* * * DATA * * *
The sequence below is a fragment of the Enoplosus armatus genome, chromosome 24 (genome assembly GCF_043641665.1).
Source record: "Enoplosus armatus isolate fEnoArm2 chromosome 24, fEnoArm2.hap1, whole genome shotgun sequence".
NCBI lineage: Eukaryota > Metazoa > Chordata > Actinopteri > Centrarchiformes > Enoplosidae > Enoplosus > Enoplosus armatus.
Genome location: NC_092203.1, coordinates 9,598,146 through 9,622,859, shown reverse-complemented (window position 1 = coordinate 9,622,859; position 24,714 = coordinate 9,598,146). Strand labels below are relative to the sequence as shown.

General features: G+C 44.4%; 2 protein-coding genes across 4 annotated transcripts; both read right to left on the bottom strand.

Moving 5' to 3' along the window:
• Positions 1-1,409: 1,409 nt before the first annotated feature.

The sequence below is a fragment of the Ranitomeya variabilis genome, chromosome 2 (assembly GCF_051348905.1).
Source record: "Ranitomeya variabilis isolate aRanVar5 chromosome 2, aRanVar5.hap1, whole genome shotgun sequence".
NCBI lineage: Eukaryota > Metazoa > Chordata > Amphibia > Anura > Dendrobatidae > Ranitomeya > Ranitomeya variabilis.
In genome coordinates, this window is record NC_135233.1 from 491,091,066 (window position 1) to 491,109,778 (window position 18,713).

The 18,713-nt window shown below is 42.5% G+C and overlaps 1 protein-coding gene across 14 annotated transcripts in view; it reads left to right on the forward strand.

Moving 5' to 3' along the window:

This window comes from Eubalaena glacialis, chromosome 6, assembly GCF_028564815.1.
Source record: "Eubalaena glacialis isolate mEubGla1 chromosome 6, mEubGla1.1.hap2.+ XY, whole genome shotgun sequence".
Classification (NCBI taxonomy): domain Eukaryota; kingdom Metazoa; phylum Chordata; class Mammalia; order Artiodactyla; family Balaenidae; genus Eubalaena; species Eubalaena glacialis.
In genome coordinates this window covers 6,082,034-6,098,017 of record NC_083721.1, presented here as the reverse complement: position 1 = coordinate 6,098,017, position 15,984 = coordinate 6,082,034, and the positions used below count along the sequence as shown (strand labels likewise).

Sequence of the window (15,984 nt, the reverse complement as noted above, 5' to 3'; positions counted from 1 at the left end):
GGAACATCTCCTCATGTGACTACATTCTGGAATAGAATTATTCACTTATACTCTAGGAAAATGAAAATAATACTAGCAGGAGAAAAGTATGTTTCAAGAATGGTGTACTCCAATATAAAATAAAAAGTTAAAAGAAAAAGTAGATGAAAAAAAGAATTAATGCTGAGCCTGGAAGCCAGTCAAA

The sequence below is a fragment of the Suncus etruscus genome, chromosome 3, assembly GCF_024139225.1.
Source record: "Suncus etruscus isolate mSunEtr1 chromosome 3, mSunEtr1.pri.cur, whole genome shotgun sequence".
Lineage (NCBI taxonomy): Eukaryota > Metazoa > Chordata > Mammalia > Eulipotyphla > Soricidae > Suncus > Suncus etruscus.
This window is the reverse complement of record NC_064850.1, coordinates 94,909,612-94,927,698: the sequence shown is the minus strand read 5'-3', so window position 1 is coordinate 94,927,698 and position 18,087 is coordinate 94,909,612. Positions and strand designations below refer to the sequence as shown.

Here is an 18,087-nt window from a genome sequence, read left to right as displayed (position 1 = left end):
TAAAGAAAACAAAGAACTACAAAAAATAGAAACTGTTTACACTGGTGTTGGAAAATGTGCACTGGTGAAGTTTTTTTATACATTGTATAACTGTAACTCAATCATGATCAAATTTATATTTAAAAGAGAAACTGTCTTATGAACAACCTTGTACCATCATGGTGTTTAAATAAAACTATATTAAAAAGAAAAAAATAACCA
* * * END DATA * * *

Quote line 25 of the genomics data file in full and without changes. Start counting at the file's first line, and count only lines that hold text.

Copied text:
TAAAGAAAACAAAGAACTACAAAAAATAGAAACTGTTTACACTGGTGTTGGAAAATGTGCACTGGTGAAGTTTTTTTATACATTGTATAACTGTAACTCAATCATGATCAAATTTATATTTAAAAGAGAAACTGTCTTATGAACAACCTTGTACCATCATGGTGTTTAAATAAAACTATATTAAAAAGAAAAAAATAACCA